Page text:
After an apparently friendly welcome accorded them, the Portuguese learned of an Arab plot to seize their fleet in retribution for Portuguese action against their brothers earlier on at Mozambique. This friction was the beginning of the hatred that existed thereafter between the Arabs and the Portuguese right up to 1729 which saw the end of the latter's influence in East Africa. Vasco da Gama continued on his journey and made a brief stay at Malindi. He was well received there, and on his return trip from Goa, was allowed to erect a large cross on the seashore. This cross, bearing the coat of arms of the King of Portugal, is still standing today, although not on the original site. Vasco da Gama made a second trip to Goa in 1502, and on this occasion stayed some time at Kilwa. As he made ready to sail, he discovered some two hundred Muslim women who had been smuggled on board the ships by his sailors, declaring that they wished to leave their husbands and embrace Christianity instead.

Da Gama would have none of it, finding the women "of slender virtue" and finding his crew's motives suspicious to say the least of it. When he started repatriating the would-be converts, he found himself landed with some forty whose husbands refused to take them back. And so these ladies of Kilwa were accepted by the Portuguese and kept on board becoming, doubtlessly, the first known "converts" to Christianity in East Africa. Coming back to our home waters, we find the Portuguese making their first permanent settlement - or factory, as such settlements were called - at Malindi, and not Mombasa, in 1505. At this, Kilwa's power began to wane, and until the building of Fort Jesus in Mombasa in 1593, Malindi was the only important settlement of the Portuguese north of Mozambique. That is why we find the name of our next Portuguese in this journey of faith, St. Francis Xavier, associated with Malindi, and not with Mombasa.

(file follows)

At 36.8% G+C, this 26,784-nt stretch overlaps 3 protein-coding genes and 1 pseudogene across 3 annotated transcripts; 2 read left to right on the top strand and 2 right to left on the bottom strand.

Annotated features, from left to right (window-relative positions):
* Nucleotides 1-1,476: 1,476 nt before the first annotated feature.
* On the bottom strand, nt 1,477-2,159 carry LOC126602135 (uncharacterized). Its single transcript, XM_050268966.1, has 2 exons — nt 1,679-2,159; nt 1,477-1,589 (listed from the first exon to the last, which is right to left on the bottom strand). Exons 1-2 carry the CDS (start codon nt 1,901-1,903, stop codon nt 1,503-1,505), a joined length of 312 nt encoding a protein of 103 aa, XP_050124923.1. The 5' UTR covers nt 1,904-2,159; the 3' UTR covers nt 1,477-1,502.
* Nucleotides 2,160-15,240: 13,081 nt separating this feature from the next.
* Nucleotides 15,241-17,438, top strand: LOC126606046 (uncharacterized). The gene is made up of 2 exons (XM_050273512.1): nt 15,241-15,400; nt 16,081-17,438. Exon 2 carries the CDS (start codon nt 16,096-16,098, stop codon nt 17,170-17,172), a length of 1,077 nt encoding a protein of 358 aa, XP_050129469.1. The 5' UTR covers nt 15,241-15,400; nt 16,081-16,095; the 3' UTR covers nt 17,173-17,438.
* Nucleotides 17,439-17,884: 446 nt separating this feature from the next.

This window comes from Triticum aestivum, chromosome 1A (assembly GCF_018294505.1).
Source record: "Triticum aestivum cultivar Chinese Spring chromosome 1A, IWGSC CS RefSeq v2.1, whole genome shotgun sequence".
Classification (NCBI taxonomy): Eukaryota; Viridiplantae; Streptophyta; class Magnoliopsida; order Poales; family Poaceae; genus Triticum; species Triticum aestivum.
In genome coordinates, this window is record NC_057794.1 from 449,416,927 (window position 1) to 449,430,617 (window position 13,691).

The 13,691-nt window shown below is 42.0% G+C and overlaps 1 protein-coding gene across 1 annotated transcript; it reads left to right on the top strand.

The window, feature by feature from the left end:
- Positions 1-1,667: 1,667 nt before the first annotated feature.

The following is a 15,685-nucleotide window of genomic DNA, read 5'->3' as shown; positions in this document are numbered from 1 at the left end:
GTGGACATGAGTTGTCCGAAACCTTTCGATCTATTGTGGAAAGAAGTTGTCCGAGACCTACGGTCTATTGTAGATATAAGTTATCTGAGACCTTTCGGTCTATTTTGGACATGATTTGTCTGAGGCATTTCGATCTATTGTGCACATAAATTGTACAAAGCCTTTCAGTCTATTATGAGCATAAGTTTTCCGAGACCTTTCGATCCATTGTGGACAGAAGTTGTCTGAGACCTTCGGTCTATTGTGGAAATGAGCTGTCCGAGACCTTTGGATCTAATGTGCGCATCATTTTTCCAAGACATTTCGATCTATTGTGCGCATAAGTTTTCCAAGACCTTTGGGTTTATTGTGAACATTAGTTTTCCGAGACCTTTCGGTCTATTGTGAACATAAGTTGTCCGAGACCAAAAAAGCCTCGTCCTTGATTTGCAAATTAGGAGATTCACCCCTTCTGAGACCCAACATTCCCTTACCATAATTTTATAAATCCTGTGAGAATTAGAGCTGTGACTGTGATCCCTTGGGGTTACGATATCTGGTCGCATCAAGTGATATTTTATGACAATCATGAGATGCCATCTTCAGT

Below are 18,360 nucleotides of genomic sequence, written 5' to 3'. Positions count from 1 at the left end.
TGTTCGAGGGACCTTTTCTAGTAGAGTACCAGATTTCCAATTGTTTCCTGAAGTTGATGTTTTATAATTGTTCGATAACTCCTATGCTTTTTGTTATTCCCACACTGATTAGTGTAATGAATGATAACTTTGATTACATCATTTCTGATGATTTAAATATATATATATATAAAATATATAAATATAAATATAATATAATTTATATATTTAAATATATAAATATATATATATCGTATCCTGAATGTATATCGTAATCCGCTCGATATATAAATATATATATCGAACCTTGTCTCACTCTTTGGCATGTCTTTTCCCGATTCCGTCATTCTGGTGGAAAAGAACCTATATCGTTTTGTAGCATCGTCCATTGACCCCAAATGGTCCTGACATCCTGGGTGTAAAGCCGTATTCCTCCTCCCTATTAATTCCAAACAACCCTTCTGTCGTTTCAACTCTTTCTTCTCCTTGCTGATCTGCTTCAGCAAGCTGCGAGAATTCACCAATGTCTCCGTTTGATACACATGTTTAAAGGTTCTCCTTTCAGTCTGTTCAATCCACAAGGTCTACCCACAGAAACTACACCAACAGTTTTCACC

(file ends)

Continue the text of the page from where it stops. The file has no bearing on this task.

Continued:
St. Francis Xavier sailed up along the East African Coast on his way to Goa in 1542, and, in a letter to his Jesuit superiors in Rome, he describes his stopover there in April of that year. "We visited a city inhabited by Moors (i.e. Arabs) who are at peace with us", he writes. "We learn that Portuguese merchants were usually found there, and that the Christians who died there were interred 'in tombs of great size with crosses on them' " . He mentions the Vasco da Gama cross as "gilded and very beautiful". It is with great pride that he writes: "The Lord God knows what comfort it gave us to see it, conscious as we are how great is the virtue of the cross, standing thus solitary and victorious in a Moorish land".

St Francis buried a sailor who had died on board and said that the Muslims were greatly edified with "...the way we Christians have of burying the dead". Before continuing his journey, he had lengthy discussions with some of the leading members of the Muslim community, at the end of which he tells us that ". . .their point of view remained unchanged. . . and so did mine". Mosque attendance was a worry for one of their religious leaders. He told Francis that the faithful were attending only three out of seventeen mosques in the town, and to those only a handful went regularly. He wanted to know if Christians had the same problem.

From Malindi, Francis headed north again and describes a visit to the island of Socotra (to which we shall return later on), and then ends his letter suddenly with the words "we reached the city of Goa on 6th May, 1542 (over a year since they had sailed from Lisbon). Francis was only thirty-six years old and had but another ten years to live. This great pioneer missionary went to the East Indies and Japan, signed his letter with the utmost humility: "Your useless brother in Christ". "Useless" as he may have been in his own estimation, he remains today patron of missionaries; and on a more modest scale his feast is celebrated with special devotion in Kenya by his spiritual children, the Goan Catholic community.